Secondly, the distance indicated by the rays (assuming they are parallel) are not consistent with the distance claimed by the flat earthers. The distance would be even <1 mile.
  • edited September 2017
    @Subdeo Would you like to explain what fallacy I used, besides you backing up your buddies when I marked their Appeal to the Stone, Strawman, Cherry Picking, and Red Herring fallacies?
     


    fea
    Retired DebateIslander, Former Earth Science Community Moderator, and ex-Flat Earther. 
  • I never dismissed anything. I was simply saying something I thought of as humorous
    SilverishGoldNova
  • ErfisflatErfisflat 1333 Pts
    edited September 2017
    I'll not pretend to know how far away the sun is, but is a lot closer to the second choice than the first. Let's look at some of the images without preconceived notions. If you can't see this without bias, there's no reason to be here. It's called thinking for yourself. Anyone can do a Google search and parrot off what they're told. It takes critical thinking to find out the truth.




    The railroad tracks in the first picture, we know are parallel. The obvious difference is that the lines are receding from the observer, unlike the second set of lines, the right side going straight down, the lines on the left going away from the point of entry in the clouds. So that argument could be considered somewhat valid if we were to post an image such as this:


    We know for sure that the sun isn't just on the other side of the trees. We can see this difference in this simple experiment that anyone can perform with items from around the house.


    An observer standing at the ground level of the right picture (assuming he were about 2 inches tall) would see receding parallel lines.

    @subdeo
    SilverishGoldNova
    Pseudoscience: noun; a collection of beliefs or practices mistakenly regarded as being based on scientific method.

    Scientific method: noun; a method of procedure that has characterized natural science since the 17th century, consisting in systematic observation, measurement, and experiment, and the formulation, testing, and modification of hypotheses.

    https://www.gofundme.com/mwmvf-is-the-earth-flat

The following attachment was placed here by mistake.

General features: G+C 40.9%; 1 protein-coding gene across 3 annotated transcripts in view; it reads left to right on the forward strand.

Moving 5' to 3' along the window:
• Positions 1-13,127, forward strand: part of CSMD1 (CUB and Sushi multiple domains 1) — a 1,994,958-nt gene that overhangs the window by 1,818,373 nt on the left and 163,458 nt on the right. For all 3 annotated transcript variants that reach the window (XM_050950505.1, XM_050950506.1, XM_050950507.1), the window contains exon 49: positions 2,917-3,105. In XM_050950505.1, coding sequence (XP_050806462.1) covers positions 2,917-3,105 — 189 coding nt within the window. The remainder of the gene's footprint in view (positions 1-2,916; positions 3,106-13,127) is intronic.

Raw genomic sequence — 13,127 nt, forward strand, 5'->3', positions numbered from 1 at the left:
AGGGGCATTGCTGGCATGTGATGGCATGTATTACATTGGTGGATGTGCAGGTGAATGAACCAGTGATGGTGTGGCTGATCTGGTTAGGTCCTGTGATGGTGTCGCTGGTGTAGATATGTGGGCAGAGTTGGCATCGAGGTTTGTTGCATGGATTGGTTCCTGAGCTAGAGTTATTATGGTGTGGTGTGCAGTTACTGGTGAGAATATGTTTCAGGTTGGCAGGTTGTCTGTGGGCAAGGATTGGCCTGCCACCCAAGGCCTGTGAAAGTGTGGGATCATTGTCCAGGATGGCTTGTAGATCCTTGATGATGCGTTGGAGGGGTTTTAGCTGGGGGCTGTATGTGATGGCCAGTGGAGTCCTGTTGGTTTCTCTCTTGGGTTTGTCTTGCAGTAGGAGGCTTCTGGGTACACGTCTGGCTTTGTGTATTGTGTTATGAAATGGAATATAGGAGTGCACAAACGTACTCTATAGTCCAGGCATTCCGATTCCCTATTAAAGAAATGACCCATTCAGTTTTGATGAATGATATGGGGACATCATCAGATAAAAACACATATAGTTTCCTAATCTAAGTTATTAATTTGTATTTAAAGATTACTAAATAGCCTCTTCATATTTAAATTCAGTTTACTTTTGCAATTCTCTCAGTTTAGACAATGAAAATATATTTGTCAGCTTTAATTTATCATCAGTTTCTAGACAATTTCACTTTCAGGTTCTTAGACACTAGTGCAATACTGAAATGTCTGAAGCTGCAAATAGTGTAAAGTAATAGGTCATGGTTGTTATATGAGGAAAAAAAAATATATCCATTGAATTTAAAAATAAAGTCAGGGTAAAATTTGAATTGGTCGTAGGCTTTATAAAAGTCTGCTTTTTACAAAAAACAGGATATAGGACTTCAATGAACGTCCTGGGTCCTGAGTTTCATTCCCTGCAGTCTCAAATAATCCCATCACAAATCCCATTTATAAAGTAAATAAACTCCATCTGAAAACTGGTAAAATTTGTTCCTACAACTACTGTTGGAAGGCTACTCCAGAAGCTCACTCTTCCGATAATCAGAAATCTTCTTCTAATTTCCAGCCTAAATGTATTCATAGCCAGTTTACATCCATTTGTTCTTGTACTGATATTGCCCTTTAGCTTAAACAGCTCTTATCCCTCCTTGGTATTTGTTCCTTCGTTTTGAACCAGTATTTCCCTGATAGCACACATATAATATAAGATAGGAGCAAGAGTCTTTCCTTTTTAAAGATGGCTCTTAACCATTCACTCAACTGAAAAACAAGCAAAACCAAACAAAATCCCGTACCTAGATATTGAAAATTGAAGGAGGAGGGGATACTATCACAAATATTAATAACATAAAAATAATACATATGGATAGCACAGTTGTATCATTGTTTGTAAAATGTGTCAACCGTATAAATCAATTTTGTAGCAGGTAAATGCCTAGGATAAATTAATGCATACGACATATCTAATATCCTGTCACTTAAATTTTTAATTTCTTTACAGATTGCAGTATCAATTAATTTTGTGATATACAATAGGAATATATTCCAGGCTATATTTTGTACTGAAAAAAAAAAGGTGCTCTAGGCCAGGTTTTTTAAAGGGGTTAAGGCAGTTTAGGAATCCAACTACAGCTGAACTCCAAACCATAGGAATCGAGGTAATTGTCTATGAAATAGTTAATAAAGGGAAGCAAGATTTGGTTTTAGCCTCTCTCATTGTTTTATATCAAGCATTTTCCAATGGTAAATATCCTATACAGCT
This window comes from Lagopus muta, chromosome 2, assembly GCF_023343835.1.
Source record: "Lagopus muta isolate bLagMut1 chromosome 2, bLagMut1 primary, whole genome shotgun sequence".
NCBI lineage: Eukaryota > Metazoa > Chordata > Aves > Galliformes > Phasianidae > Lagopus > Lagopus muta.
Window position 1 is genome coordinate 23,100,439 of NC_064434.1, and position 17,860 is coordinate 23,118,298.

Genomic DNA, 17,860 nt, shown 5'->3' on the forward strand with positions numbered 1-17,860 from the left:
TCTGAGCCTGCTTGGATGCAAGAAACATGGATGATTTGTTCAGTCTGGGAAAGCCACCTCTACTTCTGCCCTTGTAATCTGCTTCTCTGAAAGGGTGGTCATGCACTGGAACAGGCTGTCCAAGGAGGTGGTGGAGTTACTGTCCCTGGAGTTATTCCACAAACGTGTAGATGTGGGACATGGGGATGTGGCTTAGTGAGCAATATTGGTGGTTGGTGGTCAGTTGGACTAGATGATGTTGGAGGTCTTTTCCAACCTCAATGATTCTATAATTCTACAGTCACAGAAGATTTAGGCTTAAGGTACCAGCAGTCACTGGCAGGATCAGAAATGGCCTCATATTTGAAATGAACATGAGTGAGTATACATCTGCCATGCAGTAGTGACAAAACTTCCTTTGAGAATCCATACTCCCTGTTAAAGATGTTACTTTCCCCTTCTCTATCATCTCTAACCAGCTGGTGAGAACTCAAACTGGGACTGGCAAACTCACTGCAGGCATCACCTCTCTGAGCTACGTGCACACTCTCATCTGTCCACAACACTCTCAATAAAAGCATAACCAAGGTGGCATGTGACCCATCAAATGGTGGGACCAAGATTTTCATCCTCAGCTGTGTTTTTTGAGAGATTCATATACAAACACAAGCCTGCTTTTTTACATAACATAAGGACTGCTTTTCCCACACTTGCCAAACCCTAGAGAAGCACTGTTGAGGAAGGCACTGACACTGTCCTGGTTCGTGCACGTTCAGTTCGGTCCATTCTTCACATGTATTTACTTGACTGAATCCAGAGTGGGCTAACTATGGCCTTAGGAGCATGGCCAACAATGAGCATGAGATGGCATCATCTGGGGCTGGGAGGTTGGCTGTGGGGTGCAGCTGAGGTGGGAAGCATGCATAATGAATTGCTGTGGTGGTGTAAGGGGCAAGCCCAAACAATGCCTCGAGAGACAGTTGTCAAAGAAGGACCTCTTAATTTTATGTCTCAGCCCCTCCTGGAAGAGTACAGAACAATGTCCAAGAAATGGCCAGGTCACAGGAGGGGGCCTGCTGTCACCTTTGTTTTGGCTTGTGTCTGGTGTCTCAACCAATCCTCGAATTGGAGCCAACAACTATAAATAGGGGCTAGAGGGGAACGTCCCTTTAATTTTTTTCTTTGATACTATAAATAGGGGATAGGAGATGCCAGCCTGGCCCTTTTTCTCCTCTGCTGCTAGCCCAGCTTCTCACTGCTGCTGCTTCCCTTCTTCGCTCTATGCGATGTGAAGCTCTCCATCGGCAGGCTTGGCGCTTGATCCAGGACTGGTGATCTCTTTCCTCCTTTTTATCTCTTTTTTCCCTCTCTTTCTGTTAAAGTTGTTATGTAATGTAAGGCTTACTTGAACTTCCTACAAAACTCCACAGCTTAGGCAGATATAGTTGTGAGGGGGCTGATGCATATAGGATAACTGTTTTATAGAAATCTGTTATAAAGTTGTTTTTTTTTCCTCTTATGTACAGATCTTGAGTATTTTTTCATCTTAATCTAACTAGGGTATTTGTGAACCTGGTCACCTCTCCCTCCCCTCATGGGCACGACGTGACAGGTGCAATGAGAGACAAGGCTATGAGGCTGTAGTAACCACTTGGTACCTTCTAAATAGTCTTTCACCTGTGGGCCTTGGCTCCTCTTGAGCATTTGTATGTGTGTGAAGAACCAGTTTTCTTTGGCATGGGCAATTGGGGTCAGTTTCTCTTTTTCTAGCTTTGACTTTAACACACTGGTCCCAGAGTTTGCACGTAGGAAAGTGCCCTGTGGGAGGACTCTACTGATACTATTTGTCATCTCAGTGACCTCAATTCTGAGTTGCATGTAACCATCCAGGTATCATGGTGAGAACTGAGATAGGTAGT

• SilverishGoldNova I looked at your pictures and scene I no little about you, you are a unreliable source. So yea I don't trust you (no offence) but it is important to no where you got your information.
    anonymousdebater
  • edited November 2017
    @Nope Ah, you're curious to where I got the information from is that correct? I do agree that it is good to know where an image comes from, for example sources like NASA are demonstrably unreliable, so we can't trust those. And I'm talking demonstrably unreliable, not "dunt trhsut randum cunthspiritihy thaurust vids lul trus nasa". So, thats what you mean right?
    Retired DebateIslander, Former Earth Science Community Moderator, and ex-Flat Earther. 
  • SilverishGoldNova I mean where did you get your information? And yes don't trust random conspiracy.
  • @Nope Well, in order for me not to trust the "random conspiracy" videos, you need to first explain how these "random conspiracy videos" are invalid, using a point besides "dont trust conspiracy videos". Unfortunately YouTube deleted many flat Earth channels and videos back in January, so I cannot find the original sources. However, there are reuploads, would you like the reuploads? 
    Retired DebateIslander, Former Earth Science Community Moderator, and ex-Flat Earther. 
  • SilverishGoldNova I mean are they just trolling or uneducated and not knowing what they are talking about. Or do they know what they are talking about and are legitimate and valid. Many show no siegns of reliability : )
    EmeryPearson